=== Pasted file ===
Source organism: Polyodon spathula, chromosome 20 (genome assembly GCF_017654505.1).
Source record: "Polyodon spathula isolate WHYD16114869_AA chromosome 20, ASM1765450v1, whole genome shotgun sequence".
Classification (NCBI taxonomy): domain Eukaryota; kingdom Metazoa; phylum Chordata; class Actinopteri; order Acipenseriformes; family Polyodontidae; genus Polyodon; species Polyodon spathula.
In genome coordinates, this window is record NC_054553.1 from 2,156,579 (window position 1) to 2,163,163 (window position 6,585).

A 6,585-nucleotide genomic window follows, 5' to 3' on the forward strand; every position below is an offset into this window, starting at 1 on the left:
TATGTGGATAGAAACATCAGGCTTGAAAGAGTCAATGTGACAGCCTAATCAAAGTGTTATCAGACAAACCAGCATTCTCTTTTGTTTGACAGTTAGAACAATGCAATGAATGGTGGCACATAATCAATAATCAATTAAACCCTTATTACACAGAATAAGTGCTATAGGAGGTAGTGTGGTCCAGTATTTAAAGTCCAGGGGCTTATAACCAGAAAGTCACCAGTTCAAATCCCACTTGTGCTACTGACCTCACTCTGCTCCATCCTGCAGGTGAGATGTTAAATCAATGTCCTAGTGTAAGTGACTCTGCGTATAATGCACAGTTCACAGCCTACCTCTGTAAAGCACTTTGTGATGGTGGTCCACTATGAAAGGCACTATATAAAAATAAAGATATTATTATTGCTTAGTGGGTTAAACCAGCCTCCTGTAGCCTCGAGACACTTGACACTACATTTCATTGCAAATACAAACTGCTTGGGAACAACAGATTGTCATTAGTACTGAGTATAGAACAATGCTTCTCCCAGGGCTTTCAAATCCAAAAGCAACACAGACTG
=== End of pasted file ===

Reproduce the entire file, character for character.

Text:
Source organism: Polyodon spathula, chromosome 20 (genome assembly GCF_017654505.1).
Source record: "Polyodon spathula isolate WHYD16114869_AA chromosome 20, ASM1765450v1, whole genome shotgun sequence".
Classification (NCBI taxonomy): domain Eukaryota; kingdom Metazoa; phylum Chordata; class Actinopteri; order Acipenseriformes; family Polyodontidae; genus Polyodon; species Polyodon spathula.
In genome coordinates, this window is record NC_054553.1 from 2,156,579 (window position 1) to 2,163,163 (window position 6,585).

A 6,585-nucleotide genomic window follows, 5' to 3' on the forward strand; every position below is an offset into this window, starting at 1 on the left:
TATGTGGATAGAAACATCAGGCTTGAAAGAGTCAATGTGACAGCCTAATCAAAGTGTTATCAGACAAACCAGCATTCTCTTTTGTTTGACAGTTAGAACAATGCAATGAATGGTGGCACATAATCAATAATCAATTAAACCCTTATTACACAGAATAAGTGCTATAGGAGGTAGTGTGGTCCAGTATTTAAAGTCCAGGGGCTTATAACCAGAAAGTCACCAGTTCAAATCCCACTTGTGCTACTGACCTCACTCTGCTCCATCCTGCAGGTGAGATGTTAAATCAATGTCCTAGTGTAAGTGACTCTGCGTATAATGCACAGTTCACAGCCTACCTCTGTAAAGCACTTTGTGATGGTGGTCCACTATGAAAGGCACTATATAAAAATAAAGATATTATTATTGCTTAGTGGGTTAAACCAGCCTCCTGTAGCCTCGAGACACTTGACACTACATTTCATTGCAAATACAAACTGCTTGGGAACAACAGATTGTCATTAGTACTGAGTATAGAACAATGCTTCTCCCAGGGCTTTCAAATCCAAAAGCAACACAGACTG